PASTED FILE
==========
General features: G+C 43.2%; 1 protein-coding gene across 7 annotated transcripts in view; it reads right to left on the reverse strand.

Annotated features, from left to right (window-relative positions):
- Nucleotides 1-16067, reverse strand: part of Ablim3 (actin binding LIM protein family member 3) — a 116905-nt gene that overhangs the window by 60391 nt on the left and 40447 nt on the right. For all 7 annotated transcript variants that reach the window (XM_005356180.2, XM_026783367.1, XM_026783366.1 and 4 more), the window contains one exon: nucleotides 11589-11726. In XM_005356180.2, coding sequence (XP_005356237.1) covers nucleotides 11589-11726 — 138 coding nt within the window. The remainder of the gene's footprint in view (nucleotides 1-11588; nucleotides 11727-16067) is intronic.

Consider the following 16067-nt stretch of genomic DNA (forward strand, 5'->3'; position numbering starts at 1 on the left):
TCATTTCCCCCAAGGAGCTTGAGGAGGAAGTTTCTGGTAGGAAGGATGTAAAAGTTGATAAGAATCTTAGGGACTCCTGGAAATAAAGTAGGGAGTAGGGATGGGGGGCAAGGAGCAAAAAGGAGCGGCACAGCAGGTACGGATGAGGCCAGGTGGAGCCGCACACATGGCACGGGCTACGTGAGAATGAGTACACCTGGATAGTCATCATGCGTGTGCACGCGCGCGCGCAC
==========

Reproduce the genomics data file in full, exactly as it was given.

General features: G+C 43.2%; 1 protein-coding gene across 7 annotated transcripts in view; it reads right to left on the reverse strand.

Annotated features, from left to right (window-relative positions):
- Nucleotides 1-16067, reverse strand: part of Ablim3 (actin binding LIM protein family member 3) — a 116905-nt gene that overhangs the window by 60391 nt on the left and 40447 nt on the right. For all 7 annotated transcript variants that reach the window (XM_005356180.2, XM_026783367.1, XM_026783366.1 and 4 more), the window contains one exon: nucleotides 11589-11726. In XM_005356180.2, coding sequence (XP_005356237.1) covers nucleotides 11589-11726 — 138 coding nt within the window. The remainder of the gene's footprint in view (nucleotides 1-11588; nucleotides 11727-16067) is intronic.

Consider the following 16067-nt stretch of genomic DNA (forward strand, 5'->3'; position numbering starts at 1 on the left):
TCATTTCCCCCAAGGAGCTTGAGGAGGAAGTTTCTGGTAGGAAGGATGTAAAAGTTGATAAGAATCTTAGGGACTCCTGGAAATAAAGTAGGGAGTAGGGATGGGGGGCAAGGAGCAAAAAGGAGCGGCACAGCAGGTACGGATGAGGCCAGGTGGAGCCGCACACATGGCACGGGCTACGTGAGAATGAGTACACCTGGATAGTCATCATGCGTGTGCACGCGCGCGCGCAC